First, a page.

At 62 years of age, the grand old ape was given a dignified end to her life, after various veterinary assessments confirmed age related complications were adversely impacting her ability to live a quality life.
Primate Supervisor, Holly Thompson, said: “It’s always hard to make that decision for any animal, but it was the right decision and a respectful end for an old lady who demanded respect throughout her life. “
“She did so much for the colony at Perth Zoo and the survival of her species, so I am very proud of the level of care given to Puan throughout her years, but importantly in her final days,” said Holly.
Due to the excellent health care offered at Perth Zoo, Puan exceeded the usual life expectancy for her species. In the wild, if not succumbing to numerous threats, female Sumatran Orangutans would rarely live past 50 years of age.
Believed to be born in 1956, two years ago Puan was awarded a Guinness Book of Records for being the oldest verified Sumatran Orangutan in the world.
“Apart from being the oldest member of our colony, she was also the founding member of our world renowned breeding program and leaves an incredible legacy,” said Holly.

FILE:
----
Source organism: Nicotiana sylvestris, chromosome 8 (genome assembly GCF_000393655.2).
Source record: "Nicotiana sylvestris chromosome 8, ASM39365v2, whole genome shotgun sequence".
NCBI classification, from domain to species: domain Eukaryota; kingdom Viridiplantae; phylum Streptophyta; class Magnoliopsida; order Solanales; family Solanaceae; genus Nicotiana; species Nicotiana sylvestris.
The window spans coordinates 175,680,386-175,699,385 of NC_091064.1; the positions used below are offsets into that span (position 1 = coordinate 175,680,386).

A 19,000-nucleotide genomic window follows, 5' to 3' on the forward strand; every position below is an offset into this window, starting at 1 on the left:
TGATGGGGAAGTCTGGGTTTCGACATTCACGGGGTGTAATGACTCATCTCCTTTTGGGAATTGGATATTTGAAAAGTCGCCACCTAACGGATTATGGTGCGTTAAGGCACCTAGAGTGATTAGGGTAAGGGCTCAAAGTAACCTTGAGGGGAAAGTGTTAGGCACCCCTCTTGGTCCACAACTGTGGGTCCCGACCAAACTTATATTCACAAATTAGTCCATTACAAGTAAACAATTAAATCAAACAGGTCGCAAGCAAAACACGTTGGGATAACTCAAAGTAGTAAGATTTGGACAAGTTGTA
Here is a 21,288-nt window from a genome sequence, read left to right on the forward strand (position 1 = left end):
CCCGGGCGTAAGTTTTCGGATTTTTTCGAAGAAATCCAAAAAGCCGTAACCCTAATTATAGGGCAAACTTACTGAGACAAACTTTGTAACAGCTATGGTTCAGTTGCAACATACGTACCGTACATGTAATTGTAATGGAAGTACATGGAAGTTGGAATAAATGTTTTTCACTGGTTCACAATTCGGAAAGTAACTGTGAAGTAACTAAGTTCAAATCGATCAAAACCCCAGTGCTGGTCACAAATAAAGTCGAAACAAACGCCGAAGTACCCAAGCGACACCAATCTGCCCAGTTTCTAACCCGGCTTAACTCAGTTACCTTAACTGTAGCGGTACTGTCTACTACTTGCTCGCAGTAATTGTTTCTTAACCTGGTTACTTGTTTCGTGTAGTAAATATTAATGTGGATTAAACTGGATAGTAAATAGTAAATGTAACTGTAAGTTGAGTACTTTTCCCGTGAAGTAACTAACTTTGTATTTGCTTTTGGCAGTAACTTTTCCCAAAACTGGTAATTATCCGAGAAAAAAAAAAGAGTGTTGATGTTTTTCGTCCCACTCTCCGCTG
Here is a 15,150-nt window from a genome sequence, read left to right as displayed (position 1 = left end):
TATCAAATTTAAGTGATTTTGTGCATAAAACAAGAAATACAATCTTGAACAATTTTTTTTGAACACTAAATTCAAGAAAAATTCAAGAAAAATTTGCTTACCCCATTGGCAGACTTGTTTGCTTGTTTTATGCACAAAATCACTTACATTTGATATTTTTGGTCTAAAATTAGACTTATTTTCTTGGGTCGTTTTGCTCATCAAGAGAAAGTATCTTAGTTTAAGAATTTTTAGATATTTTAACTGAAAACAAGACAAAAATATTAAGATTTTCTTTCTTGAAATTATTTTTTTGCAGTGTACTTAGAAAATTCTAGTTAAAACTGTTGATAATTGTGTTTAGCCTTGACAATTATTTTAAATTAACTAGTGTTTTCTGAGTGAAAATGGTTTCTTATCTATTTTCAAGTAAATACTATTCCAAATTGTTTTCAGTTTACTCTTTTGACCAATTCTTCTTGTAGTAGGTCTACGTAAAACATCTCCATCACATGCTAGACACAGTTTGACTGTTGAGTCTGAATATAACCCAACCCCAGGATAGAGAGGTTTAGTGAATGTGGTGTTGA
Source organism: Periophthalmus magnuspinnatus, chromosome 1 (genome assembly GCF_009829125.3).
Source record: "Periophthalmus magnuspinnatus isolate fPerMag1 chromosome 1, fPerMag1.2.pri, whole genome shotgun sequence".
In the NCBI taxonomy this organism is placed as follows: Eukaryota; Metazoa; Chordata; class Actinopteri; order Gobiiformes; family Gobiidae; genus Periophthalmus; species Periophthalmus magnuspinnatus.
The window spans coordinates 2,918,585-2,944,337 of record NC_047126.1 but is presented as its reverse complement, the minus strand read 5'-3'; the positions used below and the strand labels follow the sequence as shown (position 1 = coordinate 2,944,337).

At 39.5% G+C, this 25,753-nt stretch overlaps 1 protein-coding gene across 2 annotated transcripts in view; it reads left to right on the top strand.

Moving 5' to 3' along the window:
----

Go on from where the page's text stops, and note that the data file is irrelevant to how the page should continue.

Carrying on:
Puan had eleven children and 54 descendants spread across the United States, Europe, Australasia and the jungles of Sumatra. Her great grandson ‘Nyaru’ was the latest individual to be released into the wild.
“Her genetics count for just under 10% of the global zoological population. That’s impressive statistics,” said Holly.
Puan will be remembered by zoo staff as an aloof individual who lived her life on her terms. “She didn’t suffer fools, you always knew where you stood with Puan, and she would actually stamp her foot if she was dissatisfied with something you did!”
“She was a beautiful independent lady whose legacy is unparalleled,” said Holly.
Read the moving tribute to Puan written by Perth Zoo Keeper Martina Hart. This was published in The West Australian on June 19 2018.
- It is believed Puan was born in Sumatra in 1956.
- Puan had been cared for by Perth Zoo since 31 December 1968.
- As was common in that era she was gifted by the Sultan Johore in Malaysia in exchange for some Australian animals.
- She was awarded a Guinness Book of Records in 2016 for being the oldest verified Sumatran Orangutan in the world.
- At Perth Zoo she is survived by her daughters, ‘Puteri’ and ‘Pulang’, four grandchildren, ‘Utama’, ‘Teliti’, ‘Sekara’ and ‘Lestari’ and great grandson ‘Sungai’.
- Puan is Indonesian for lady.